It can be said that there is no problem with transgenic food, but there is no consensus in the scientific community about this. And this should be enough to have more precaution. But I insist, what is at stake is not only the way in which we produce food and what for, but also how we dwell in this world, and what cultural diversity are we willing to preserve and respect.
The example of high fructose corn syrup allow us to see how things are related to each other in more profound and complex ways that what we usually are seeing. The production of this syrup has signified for Mexico a financial crisis regarding the sugar cane industry. The consumption of these products is also a health problem. Why are we eating everything so sweet? How and why have we changed so profoundly in the past century our relationship to the land, the planet, our bodies, our cultures, etc.? What does technology means seeing from this perspective?
How can art contribute to the discussions around the issue?
The nine pieces that we are presenting are dealing with many of the topics afore mentioned. BIOS Ex machinA: Serán ceniza, mas tendrá sentido ligeramente tóxico/ It will be ashes, but will make sense (slighty toxic). Is an experiment to detect contamination of transgenic corn in seeds in Mexican soil. We test the resistance to the herbicide glyphosate or Roundup produced by Monsanto.
BIOS Ex machinA: Polinización cruzada/Cross-pollination is a video documental that presents interviews to different actors in the current debate regarding transgenic corn in Mexico. It exhibits the capacity of the discourse to say true or to lie.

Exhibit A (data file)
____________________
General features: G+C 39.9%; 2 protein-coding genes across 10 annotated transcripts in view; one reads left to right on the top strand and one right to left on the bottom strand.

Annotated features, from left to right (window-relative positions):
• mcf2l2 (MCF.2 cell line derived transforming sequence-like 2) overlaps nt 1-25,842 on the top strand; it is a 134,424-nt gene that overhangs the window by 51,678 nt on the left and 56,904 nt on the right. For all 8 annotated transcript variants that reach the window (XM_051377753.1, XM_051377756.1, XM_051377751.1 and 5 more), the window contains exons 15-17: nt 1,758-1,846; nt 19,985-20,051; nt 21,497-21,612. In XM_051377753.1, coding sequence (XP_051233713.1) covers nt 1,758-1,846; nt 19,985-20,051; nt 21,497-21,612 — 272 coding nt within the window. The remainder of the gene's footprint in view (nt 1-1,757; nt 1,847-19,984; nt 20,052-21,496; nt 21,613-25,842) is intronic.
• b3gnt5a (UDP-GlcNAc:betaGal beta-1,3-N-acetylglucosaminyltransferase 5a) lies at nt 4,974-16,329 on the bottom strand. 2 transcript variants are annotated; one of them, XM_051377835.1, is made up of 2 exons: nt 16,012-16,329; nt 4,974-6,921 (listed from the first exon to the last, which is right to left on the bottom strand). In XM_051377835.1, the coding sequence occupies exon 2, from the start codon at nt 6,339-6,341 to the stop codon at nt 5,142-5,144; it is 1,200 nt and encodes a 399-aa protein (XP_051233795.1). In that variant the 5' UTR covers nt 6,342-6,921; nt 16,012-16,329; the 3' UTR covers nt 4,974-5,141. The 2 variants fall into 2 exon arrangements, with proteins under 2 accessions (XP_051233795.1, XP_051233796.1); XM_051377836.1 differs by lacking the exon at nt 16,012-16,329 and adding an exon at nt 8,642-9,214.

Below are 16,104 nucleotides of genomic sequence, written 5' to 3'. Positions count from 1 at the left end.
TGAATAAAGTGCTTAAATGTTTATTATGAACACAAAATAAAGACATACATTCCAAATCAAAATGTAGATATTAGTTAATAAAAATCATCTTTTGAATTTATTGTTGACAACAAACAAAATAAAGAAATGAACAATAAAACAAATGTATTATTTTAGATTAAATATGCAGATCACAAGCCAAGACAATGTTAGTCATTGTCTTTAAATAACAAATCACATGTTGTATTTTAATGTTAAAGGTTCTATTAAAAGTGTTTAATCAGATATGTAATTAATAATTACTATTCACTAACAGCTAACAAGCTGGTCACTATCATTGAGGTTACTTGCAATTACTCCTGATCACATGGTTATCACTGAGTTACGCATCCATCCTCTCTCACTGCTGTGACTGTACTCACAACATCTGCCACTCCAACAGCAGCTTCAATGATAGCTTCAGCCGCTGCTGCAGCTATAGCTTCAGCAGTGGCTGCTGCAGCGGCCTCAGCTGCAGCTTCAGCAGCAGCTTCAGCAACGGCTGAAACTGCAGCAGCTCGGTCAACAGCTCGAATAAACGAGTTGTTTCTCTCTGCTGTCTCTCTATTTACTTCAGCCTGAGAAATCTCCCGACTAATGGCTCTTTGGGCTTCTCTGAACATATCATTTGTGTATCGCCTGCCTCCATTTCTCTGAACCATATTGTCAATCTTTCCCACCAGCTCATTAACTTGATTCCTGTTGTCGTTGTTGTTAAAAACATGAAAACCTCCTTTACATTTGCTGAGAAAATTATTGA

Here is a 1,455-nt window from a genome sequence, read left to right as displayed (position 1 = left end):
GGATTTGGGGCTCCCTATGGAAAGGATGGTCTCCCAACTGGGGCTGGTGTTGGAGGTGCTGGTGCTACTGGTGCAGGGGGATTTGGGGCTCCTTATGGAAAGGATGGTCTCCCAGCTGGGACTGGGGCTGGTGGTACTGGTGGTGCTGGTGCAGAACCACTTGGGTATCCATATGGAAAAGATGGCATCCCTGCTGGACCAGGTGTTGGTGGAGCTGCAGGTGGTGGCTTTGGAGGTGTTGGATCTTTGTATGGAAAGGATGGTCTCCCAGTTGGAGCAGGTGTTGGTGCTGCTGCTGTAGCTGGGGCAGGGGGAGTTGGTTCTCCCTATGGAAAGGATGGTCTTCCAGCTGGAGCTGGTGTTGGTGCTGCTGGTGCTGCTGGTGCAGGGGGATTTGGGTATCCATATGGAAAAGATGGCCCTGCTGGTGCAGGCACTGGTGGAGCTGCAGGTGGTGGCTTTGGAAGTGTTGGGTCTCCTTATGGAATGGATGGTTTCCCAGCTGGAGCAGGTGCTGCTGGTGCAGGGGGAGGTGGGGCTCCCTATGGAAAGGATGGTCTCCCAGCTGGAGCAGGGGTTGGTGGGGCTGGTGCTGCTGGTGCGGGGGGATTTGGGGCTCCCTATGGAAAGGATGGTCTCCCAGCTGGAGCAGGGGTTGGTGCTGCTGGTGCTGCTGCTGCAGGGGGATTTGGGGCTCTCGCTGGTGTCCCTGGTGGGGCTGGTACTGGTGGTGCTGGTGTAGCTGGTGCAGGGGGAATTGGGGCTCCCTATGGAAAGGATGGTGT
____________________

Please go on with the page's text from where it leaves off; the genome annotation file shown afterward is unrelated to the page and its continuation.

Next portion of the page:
BIOS Ex machinA: Desde adentro. Experiments in situ to teach the reaches and limites of DIY biology.
Arcángel Constantini and Marcela Armas working with BIOS Ex machinA: Milpa polímera/Polymer milpa. Is a robot-3D printer that prints PLA in form of
Lena Ortega's La dulce vida/La dolce vita deals with the problem of high fructose corn syrup, the way in which families are fed nowadays, and the transformation from the rural world to the cities.
Alfadir Luna's Containers reflects about the problem of transforming corn into a commodity that is being transported in containers along with fuel, concrete, steel, etc.
Collective MAMAZ. Códice del maíz exhibits textiles that tell the story of what corn represents to local women in Oaxaca and in other places of Mexico.
Collective Zm_maquina Media Lab: Installation that senses the respiration (production of CO2) of corn plants and engraves a copper disc with this data.
Minerva Hernández and Héctor Cruz: Zea mays. Installation that reflects on how the corn plants are altered by the presence of humans.
I read in an online article that visitors will be able to work with scientists to determine whether a corn is transgenic or not. Could you tell us more about the setting and the participation of the public?